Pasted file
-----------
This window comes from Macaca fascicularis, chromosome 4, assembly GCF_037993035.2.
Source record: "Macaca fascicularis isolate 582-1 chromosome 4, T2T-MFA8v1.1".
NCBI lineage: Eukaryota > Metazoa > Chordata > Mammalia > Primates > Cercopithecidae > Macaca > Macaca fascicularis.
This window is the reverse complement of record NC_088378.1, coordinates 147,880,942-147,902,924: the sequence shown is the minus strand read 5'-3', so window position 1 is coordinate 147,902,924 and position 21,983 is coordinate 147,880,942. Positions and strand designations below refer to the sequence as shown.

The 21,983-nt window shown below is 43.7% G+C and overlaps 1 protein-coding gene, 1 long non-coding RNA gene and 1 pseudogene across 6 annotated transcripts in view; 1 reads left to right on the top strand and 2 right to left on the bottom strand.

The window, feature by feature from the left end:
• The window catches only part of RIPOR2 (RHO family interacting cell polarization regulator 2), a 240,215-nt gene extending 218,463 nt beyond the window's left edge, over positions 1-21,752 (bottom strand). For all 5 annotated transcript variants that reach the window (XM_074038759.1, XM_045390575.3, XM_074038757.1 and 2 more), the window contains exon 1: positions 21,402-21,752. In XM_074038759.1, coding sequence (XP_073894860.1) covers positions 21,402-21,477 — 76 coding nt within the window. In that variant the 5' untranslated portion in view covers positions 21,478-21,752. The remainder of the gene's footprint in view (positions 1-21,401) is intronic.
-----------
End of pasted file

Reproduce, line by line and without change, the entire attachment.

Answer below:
This window comes from Macaca fascicularis, chromosome 4, assembly GCF_037993035.2.
Source record: "Macaca fascicularis isolate 582-1 chromosome 4, T2T-MFA8v1.1".
NCBI lineage: Eukaryota > Metazoa > Chordata > Mammalia > Primates > Cercopithecidae > Macaca > Macaca fascicularis.
This window is the reverse complement of record NC_088378.1, coordinates 147,880,942-147,902,924: the sequence shown is the minus strand read 5'-3', so window position 1 is coordinate 147,902,924 and position 21,983 is coordinate 147,880,942. Positions and strand designations below refer to the sequence as shown.

The 21,983-nt window shown below is 43.7% G+C and overlaps 1 protein-coding gene, 1 long non-coding RNA gene and 1 pseudogene across 6 annotated transcripts in view; 1 reads left to right on the top strand and 2 right to left on the bottom strand.

The window, feature by feature from the left end:
• The window catches only part of RIPOR2 (RHO family interacting cell polarization regulator 2), a 240,215-nt gene extending 218,463 nt beyond the window's left edge, over positions 1-21,752 (bottom strand). For all 5 annotated transcript variants that reach the window (XM_074038759.1, XM_045390575.3, XM_074038757.1 and 2 more), the window contains exon 1: positions 21,402-21,752. In XM_074038759.1, coding sequence (XP_073894860.1) covers positions 21,402-21,477 — 76 coding nt within the window. In that variant the 5' untranslated portion in view covers positions 21,478-21,752. The remainder of the gene's footprint in view (positions 1-21,401) is intronic.